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The magnitude scale

Magnitude is a historic concept. Hipparchus, about 190-120 BCE, categorized stars of the 1st magnitude (for the typical brightest stars) through to stars of the 5th magnitude (faintest to the eye). This describes the brightness of a star without any reference to how far away it is and is denoted with a lowercase m.

Hipparchus thus classified stars by their relative brightness and began the magnitude scale. This classification was based on visual observations because in those days they could not measure flux or brightness with photometers like we do today.

Hipparchus defined a magnitude +2 star as half as bright as a magnitude +1 star. The total range of his scale was from +1 (brightest star) to +6 (dimmest visible to naked eye). In effect this is a logarithmic scale.

Based on measurements in the 19th century the magnitude scale was adjusted so that first magnitude stars were actually 100 times brighter (in terms of flux) than sixth magnitude stars. So the scale has been revised so that a first (+1) magnitude star is exactly 100 times brighter than a sixth (+6) magnitude star. So an interval of 5 magnitudes is the same as a factor of 100 in measured flux.

This means that for every unit increase in magnitude, the brightness increases by a factor of 2.512 because

2.512 x 2.512 x 2.512 x 2.512 x 2.512 = (2.512)5 = 100

This factor of 2.512 has of course been calculated from 1001/5 = 2.512

This was expressed by Pogson in 1856 as the “fifth root of hundred” ratio, or the Pogson’s ratio.

The observed magnitude is since referred to as Apparent Magnitude with symbol (m) and is still widely in use today.
In order to have a similar measure for a stars luminosity, the concept of Absolute Magnitude (symbol M) has been defined as the apparent magnitude that a star would have at a standard distance of 10 parsec (pc).

As an example the Sun has an apparent magnitude m = -26.73 but it has an absolute magnitude of +4.75. That is the apparent magnitude we should see if the Sun was at a distance of 10 pc.

Negative magnitude
With refined methods to measure brightness, it has been found that there are stars actually brighter than magnitude +1 stars. These are given a negative number for their magnitude.

Sirius, the brightest star, has an apparent magnitude -1.44. The scale can also be used for other celestial objects brighter than the brightest stars and dimmer than the stars we can see with the naked eye.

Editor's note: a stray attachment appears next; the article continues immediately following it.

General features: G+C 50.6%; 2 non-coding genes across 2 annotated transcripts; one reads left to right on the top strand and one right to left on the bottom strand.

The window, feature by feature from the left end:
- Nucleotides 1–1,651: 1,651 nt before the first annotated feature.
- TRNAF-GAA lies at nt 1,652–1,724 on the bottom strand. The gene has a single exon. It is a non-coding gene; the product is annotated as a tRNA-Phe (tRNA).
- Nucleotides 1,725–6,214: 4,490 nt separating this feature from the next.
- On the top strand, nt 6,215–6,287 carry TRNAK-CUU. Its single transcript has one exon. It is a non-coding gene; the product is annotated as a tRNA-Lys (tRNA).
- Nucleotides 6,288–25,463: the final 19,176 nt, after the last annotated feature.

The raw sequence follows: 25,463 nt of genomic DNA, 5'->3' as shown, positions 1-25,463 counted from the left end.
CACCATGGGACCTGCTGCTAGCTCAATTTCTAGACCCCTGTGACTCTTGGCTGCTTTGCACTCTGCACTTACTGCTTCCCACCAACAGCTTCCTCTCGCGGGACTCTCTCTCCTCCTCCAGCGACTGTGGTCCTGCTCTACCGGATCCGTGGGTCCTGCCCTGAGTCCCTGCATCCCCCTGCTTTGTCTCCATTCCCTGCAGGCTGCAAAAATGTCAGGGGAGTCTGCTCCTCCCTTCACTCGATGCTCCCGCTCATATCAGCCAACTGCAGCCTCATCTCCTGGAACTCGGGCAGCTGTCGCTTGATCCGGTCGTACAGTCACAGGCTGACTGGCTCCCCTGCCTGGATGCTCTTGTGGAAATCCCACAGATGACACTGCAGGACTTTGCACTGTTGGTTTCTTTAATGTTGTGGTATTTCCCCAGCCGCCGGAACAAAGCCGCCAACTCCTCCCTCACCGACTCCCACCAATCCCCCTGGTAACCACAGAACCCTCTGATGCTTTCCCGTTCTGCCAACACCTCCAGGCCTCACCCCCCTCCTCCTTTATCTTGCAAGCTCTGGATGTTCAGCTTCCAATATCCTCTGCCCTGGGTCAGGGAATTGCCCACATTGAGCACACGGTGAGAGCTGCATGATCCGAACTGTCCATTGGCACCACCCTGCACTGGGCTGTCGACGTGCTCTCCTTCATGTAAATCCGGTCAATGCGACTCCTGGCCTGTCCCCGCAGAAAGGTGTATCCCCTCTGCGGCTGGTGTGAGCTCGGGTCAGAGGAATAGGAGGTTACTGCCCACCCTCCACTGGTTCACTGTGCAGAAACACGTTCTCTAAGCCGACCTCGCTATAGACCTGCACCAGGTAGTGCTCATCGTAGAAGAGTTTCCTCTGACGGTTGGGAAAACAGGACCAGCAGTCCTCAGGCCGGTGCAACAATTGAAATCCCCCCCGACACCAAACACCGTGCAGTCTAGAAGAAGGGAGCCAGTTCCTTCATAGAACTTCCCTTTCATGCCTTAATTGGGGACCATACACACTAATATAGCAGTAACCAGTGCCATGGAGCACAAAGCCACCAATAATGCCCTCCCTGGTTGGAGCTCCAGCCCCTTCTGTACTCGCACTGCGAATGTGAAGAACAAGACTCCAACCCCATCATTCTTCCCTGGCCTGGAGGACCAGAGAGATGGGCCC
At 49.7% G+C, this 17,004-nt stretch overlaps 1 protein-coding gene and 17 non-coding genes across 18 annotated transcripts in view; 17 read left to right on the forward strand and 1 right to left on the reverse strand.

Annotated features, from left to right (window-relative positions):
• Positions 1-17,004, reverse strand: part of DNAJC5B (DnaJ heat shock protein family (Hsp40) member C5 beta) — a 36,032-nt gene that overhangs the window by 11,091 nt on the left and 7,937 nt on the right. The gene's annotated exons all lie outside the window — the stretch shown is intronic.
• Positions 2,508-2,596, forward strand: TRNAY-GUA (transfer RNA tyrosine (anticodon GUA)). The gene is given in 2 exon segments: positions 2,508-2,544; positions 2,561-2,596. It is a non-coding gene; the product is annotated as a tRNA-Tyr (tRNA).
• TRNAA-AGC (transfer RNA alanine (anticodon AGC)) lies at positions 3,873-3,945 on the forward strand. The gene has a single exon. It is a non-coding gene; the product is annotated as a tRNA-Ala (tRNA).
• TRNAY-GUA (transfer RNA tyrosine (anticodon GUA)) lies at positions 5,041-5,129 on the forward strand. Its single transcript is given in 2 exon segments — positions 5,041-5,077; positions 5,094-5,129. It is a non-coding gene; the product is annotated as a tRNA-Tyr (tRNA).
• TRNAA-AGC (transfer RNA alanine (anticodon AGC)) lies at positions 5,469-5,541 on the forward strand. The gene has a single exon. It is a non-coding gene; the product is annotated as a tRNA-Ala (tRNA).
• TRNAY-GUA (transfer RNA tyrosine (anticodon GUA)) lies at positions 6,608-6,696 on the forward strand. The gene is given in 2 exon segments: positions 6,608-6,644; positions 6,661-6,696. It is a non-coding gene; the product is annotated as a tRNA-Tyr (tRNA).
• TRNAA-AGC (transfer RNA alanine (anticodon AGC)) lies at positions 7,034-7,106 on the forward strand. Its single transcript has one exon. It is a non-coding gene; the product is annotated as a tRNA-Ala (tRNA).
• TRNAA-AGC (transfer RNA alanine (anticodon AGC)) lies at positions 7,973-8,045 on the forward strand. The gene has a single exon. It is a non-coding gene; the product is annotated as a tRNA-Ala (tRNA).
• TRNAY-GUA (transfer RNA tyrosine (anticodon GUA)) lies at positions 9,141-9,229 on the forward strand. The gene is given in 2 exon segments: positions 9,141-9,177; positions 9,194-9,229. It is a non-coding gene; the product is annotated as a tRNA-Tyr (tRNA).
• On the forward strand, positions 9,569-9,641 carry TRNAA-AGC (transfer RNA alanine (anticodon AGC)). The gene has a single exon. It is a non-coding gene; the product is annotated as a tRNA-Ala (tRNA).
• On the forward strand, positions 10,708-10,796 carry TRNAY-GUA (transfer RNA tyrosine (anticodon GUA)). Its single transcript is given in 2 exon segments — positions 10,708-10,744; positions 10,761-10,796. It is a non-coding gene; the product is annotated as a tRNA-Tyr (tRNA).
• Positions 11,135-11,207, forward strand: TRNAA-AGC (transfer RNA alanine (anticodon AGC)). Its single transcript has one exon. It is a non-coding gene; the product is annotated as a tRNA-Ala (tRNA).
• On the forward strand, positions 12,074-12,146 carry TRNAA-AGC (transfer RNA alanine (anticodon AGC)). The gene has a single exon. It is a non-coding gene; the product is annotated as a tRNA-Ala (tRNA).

Examples of objects with various apparent magnitudes

 m Object −26.73 Sun −12.6 Full Moon −4.4 Maximum brightness of Venus −4.0 Faintest objects observable during the day with naked eye −2.8 Maximum brightness of Mars −1.5 Brightest star at visible wavelengths: Sirius −0.7 Second brightest star: Canopus 0 The zero point by definition: Close to Vega’s apparent magnitude ~3 Faintest stars visible in an urban neighbourhood ~6 Faintest stars observable with naked eye 12.6 Brightest quasar 27 Faintest objects observable in visible light with 8m ground-based telescopes 30 Faintest objects observable in visible light with Hubble Space Telescope

Note that the star Vega is the reference star for the magnitude scale (m=0).

Summary apparent magnitude

• Apparent magnitude (symbol m)
• indicates the brightness of a star as we see it
• is a scale that runs opposite to brightness
• is centred at the apparent magnitude of Vega (m = 0)
• allows negative values for bright stars
• one unit in magnitude corresponds to a factor of 2.512 in brightness, or 5 units in magnitude correspond to a factor of 100 in brightness.

Example

Beta Centauri has an apparent magnitude of m = 0.61,
Gamma Crucis has an apparent magnitude of m = 1.64.

Which of the two is brighter and by how much?

The magnitude difference is 1.64 - 0.61 = 1.03.
This corresponds to a difference in brightness of (2.512)1.03 = 2.58.
Therefore Beta Centauri is 2.58 times brighter than Gamma Crucis.

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